Studio shots, no. 157: Joseph S. and Lillie Boone Robinson.

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Joseph S. and Lillie Boone Robinson.


In the 1900 census of Old Fields township, Wilson County: blacksmith William Robinson, 29; wife Sissie, 27; and children Loomis, 7, Theodore, 6, Walter, 5, Mary N., George M., 2, and Joseph S., 10 months.

In the 1910 census of Old Fields township, Wilson County: farmer William R. Robinson, 40; wife Cicero, 36; and children Lunice, 17, Lucian T., 16, Walter L., 15, Naney M., 14, George M., 12, Joe S., 10, Pauline, 8, Levesta, 6, Thelma, 4, Olza B., 3, and Katie S., 1.

On 6 January 1919, J.S. Roberson, 20, married Minnie Finch, 16, in Wilson County.

In the 1920 census of Old Fields township, Wilson County: farmer Joe S. Robinson, 20; wife Minnie, 17; and daughter Jessie M., 8 months.

Minnie Roberson died 10 December 1922 in Old Fields township, Wilson County. Per her death certificate, she was born 15 July 1901 in Franklin County, N.C., to Noah Finch and Corann Finch of Nash County; and was married to J.S. Roberson.

In the 1928 Hill’s Wilson, N.C., city directory: Robinson Joseph S (c; Australie) h 205 1/2 Stantonsburg

In the 1930 census of Old Fields township, Wilson County: farm laborer Joe S. Robinson, 30; wife Arcate, 22; and children Retha, 4, and Walter, 3.

In the 1940 census of Middlesex township, Nash County: on North Elm Street, farmer Joe S. Robertson, 41; wife Australia B., 30; and children Jessie M., 20, Retha, 15, Walter, 14, Martha, 10, John, 5, Luther, 4, U. Cal, 1, and Justine, 2 months.

Joe Sidney Robinson registered for the World War II draft in 1941 in Nash County. Per his registration card, he was born 18 July 1900 in Wilson County; lived in Middlesex, Nash County; and worked for J.T. Alford, Middlesex.

Joe Sidney Robinson died 20 August 1961 at Mercy Hospital, Wilson. Per his death certificate, he was born 18 July 1899 in Wilson County to Bill Robinson and Sissie Earp; was married to Lillie M. Robinson; lived in Elm City; worked as a grocer; and was buried in New Vester cemetery.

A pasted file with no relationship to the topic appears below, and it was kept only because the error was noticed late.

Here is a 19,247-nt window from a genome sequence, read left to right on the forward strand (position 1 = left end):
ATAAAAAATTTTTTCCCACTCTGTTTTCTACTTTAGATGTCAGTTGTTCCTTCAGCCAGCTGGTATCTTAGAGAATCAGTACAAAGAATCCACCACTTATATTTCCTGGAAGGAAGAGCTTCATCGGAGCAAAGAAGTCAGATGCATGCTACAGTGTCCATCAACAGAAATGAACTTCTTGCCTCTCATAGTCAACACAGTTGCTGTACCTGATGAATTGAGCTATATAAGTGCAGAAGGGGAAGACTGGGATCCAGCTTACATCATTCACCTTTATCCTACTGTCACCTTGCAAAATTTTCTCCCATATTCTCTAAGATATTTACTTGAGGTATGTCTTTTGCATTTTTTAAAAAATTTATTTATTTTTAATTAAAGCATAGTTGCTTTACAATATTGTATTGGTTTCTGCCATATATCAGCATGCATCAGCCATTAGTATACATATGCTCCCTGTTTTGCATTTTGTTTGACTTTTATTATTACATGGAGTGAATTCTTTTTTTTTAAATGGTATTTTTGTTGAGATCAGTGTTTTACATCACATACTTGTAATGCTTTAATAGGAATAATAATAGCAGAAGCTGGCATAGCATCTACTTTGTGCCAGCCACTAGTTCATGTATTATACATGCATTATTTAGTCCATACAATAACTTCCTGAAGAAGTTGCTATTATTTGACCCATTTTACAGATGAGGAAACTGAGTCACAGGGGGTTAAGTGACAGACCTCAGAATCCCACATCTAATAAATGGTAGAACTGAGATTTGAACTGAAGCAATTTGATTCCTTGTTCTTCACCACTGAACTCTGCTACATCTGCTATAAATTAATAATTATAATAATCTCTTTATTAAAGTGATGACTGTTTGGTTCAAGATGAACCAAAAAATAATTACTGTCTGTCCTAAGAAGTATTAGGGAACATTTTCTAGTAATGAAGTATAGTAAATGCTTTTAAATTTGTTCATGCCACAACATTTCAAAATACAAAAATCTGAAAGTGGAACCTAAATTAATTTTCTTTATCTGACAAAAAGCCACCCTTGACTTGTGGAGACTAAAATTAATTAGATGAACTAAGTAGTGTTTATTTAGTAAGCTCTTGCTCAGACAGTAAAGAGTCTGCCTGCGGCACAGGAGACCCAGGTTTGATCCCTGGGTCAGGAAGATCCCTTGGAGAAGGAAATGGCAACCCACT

Photo courtesy of user Neshele Godfrey.

Larceny by negresses?

As usual, the 15 January 1924 Wilson Times mined the police blotter to publish titillating filler stories of alleged criminal activity by African-Americans. Here, two black women were arrested and charged with robbing “a Greek” of seventeen dollars. The women had proclaimed innocence, but a search netted $4.30 “concealed in the hair of Naoma.”

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Just below this clip, in the same column, another article — whose title and subtitle consumed as many column inches as the body of the piece — detailed the heavy penalty Mayor Silas R. Lucas imposed upon Norman Roberson for nearly running over a police officer and then cursing the officer out. And then, bizarrely, a paragraph setting out the follow-up to the charge above: “Mamie Roberson and Naomi Bryant, two negro women, charged with robbing Mike Greek were found not guilty and dismissed.”


Wilson Times, 15 January 1924.

  • Mamie Roberson — in the 1920 census of Wilson, Wilson County: at 506 Smith Street, widow Grace Roberson, 32; her cousin Mamie Roberson, 16; and roomer Annie M. Barnes, 16, tobacco factory laborer; all born in South Carolina.
  • Naomi Bryant
  • Norman Roberson — possibly the Norman Robertson, 24, son of Edward and Cherry Robertson of Suffolk, Virginia, who married Dora Hines, 20, daughter of James and Mary Hines, on 10 August 1914. Free Will Baptist minister Robert Dickins performed the ceremony at a Green Street location in the presence of Dock Barnes, Martin Cofield, and John Williams.

Studio shots, no. 89: the Mobley family.

I posted the obituary of Jane Rountree Mobley here.

Her great-great-granddaughter, Carolyn Maye, has graciously shared these photographs of Jane Mobley’s descendants, many of whom moved into Edgecombe and Pitt Counties in the early years of the 20th century.


Rhoda Mobley Barnes